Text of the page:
Media ownership in the US has never reflected the diversity of our society, and recent media consolidation has further reduced the number of women and people of color who own media. In the case of radio, it’s not difficult to see how past inequality has created the ownership context today.

Most radio licenses were given out for free in the 1930s, during a time when outright discrimination and segregation were legal in the United States, so only white men got them . Now that the spectrum is crowded and virtually no new full power commercial licenses are available, these same stations are bought and sold for tens of millions of dollars, requiring enormous upfront capital. It’s a high barrier to market entry for women and people of color, who face discrimination when applying for bank loans and the jobs needed to gain high-level industry experience.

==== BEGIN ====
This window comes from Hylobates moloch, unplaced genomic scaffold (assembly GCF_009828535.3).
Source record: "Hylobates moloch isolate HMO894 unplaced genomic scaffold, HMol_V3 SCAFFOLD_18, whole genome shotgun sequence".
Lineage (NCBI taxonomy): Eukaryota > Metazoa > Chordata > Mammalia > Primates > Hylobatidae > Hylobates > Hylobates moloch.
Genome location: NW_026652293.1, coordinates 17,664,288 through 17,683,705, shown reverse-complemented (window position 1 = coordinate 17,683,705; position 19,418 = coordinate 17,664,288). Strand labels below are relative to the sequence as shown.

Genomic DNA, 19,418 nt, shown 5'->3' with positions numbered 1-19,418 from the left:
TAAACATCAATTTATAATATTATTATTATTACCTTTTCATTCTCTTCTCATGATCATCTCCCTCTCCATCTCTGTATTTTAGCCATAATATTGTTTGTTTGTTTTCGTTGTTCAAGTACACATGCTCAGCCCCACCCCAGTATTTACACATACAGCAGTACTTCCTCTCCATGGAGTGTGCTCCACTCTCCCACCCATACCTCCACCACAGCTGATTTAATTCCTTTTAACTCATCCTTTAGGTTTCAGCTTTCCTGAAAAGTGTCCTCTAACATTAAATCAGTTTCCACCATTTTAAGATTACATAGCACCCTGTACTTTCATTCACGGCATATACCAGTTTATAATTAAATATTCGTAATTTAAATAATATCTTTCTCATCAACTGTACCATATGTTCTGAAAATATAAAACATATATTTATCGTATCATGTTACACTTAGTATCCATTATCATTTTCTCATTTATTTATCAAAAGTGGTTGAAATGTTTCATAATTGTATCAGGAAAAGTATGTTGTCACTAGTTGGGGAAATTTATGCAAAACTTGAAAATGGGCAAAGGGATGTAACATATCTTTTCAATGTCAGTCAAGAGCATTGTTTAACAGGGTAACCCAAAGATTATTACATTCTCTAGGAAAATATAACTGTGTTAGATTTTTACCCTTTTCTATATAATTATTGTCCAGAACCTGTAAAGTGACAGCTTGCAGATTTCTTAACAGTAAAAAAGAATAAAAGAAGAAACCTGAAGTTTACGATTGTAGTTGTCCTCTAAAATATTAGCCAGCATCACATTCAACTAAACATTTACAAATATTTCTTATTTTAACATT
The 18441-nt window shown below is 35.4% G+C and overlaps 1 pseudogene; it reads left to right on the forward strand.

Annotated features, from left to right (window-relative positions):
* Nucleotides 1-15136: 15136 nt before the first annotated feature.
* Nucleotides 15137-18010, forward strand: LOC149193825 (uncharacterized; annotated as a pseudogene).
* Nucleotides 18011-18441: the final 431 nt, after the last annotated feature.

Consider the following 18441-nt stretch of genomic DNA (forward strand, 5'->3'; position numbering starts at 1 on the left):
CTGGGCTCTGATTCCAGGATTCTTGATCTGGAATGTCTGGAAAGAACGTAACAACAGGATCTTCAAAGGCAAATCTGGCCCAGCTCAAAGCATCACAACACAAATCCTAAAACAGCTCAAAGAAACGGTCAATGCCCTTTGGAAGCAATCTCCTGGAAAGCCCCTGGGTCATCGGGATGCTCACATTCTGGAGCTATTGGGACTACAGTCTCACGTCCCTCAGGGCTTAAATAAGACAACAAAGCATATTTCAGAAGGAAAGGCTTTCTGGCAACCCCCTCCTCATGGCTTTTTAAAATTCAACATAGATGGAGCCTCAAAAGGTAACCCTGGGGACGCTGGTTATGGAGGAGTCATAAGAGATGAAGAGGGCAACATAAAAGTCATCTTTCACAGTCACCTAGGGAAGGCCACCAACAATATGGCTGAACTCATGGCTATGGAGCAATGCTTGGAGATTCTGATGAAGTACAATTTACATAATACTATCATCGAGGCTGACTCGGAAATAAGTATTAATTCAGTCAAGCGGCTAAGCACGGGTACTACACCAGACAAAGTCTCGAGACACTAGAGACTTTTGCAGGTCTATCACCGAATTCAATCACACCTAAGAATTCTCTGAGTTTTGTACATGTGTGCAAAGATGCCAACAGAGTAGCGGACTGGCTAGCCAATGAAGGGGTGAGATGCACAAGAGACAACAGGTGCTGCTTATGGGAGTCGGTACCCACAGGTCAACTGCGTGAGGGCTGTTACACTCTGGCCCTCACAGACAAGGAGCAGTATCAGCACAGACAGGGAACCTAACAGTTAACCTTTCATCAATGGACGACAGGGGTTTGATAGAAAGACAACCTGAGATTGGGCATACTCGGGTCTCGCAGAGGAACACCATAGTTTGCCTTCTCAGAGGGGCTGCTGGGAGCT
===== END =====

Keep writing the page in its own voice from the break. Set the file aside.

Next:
Since the FCC almost never revokes existing licenses, the pattern of ownership set up in the thirties endures to this day. Despite the fact that 33 % of the US population is part of the minority, only 7.7% of radio stations are owned by minorities. There is evidence that this has serious political consequences. Studies have shown a correlation between minority owned media and minority voter turnout; political disenfranchisement is perpetuated by disenfranchisement in media ownership.

The FCC does not keep reliable statistics about minority ownership. They have recently proposed better record-keeping in order to provide more data, which could one day help the Commission make decisions that increase minority ownership. Prometheus supported the FCC’s efforts to obtain more information from licensees of radio stations in the hopes that this will be able to inform better policies to support media ownership that reflects the diversity of our society.

Background Reading